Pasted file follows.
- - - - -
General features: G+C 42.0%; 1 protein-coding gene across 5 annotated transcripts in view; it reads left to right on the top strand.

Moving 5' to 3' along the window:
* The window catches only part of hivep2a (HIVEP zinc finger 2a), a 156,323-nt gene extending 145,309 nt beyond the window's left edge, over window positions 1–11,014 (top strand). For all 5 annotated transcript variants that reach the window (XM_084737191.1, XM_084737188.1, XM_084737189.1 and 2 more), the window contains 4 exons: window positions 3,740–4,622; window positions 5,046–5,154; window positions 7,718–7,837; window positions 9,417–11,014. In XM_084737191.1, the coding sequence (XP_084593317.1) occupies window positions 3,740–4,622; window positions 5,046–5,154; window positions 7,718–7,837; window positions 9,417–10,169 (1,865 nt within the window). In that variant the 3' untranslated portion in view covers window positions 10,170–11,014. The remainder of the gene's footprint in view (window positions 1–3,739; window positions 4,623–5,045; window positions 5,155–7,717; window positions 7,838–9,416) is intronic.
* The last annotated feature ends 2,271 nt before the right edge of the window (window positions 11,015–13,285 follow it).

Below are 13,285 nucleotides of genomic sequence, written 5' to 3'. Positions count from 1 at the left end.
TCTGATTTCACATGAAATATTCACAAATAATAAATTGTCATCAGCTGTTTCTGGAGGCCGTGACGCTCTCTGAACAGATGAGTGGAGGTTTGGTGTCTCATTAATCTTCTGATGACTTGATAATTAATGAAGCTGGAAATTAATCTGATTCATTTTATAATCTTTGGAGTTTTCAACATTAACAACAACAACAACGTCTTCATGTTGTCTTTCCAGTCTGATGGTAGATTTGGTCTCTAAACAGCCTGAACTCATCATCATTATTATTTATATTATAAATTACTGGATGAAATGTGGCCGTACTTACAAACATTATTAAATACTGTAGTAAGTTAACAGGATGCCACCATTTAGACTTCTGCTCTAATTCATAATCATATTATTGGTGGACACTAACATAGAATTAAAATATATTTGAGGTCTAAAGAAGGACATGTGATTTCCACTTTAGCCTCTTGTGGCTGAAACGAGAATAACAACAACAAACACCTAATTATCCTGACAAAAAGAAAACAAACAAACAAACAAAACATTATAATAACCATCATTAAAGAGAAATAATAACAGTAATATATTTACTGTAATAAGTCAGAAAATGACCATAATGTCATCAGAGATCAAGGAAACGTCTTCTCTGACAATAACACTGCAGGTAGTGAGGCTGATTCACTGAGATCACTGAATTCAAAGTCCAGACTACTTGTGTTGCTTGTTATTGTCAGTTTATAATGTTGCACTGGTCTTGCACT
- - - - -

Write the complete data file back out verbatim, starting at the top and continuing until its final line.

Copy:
General features: G+C 42.0%; 1 protein-coding gene across 5 annotated transcripts in view; it reads left to right on the top strand.

Moving 5' to 3' along the window:
* The window catches only part of hivep2a (HIVEP zinc finger 2a), a 156,323-nt gene extending 145,309 nt beyond the window's left edge, over window positions 1–11,014 (top strand). For all 5 annotated transcript variants that reach the window (XM_084737191.1, XM_084737188.1, XM_084737189.1 and 2 more), the window contains 4 exons: window positions 3,740–4,622; window positions 5,046–5,154; window positions 7,718–7,837; window positions 9,417–11,014. In XM_084737191.1, the coding sequence (XP_084593317.1) occupies window positions 3,740–4,622; window positions 5,046–5,154; window positions 7,718–7,837; window positions 9,417–10,169 (1,865 nt within the window). In that variant the 3' untranslated portion in view covers window positions 10,170–11,014. The remainder of the gene's footprint in view (window positions 1–3,739; window positions 4,623–5,045; window positions 5,155–7,717; window positions 7,838–9,416) is intronic.
* The last annotated feature ends 2,271 nt before the right edge of the window (window positions 11,015–13,285 follow it).

Below are 13,285 nucleotides of genomic sequence, written 5' to 3'. Positions count from 1 at the left end.
TCTGATTTCACATGAAATATTCACAAATAATAAATTGTCATCAGCTGTTTCTGGAGGCCGTGACGCTCTCTGAACAGATGAGTGGAGGTTTGGTGTCTCATTAATCTTCTGATGACTTGATAATTAATGAAGCTGGAAATTAATCTGATTCATTTTATAATCTTTGGAGTTTTCAACATTAACAACAACAACAACGTCTTCATGTTGTCTTTCCAGTCTGATGGTAGATTTGGTCTCTAAACAGCCTGAACTCATCATCATTATTATTTATATTATAAATTACTGGATGAAATGTGGCCGTACTTACAAACATTATTAAATACTGTAGTAAGTTAACAGGATGCCACCATTTAGACTTCTGCTCTAATTCATAATCATATTATTGGTGGACACTAACATAGAATTAAAATATATTTGAGGTCTAAAGAAGGACATGTGATTTCCACTTTAGCCTCTTGTGGCTGAAACGAGAATAACAACAACAAACACCTAATTATCCTGACAAAAAGAAAACAAACAAACAAACAAAACATTATAATAACCATCATTAAAGAGAAATAATAACAGTAATATATTTACTGTAATAAGTCAGAAAATGACCATAATGTCATCAGAGATCAAGGAAACGTCTTCTCTGACAATAACACTGCAGGTAGTGAGGCTGATTCACTGAGATCACTGAATTCAAAGTCCAGACTACTTGTGTTGCTTGTTATTGTCAGTTTATAATGTTGCACTGGTCTTGCACT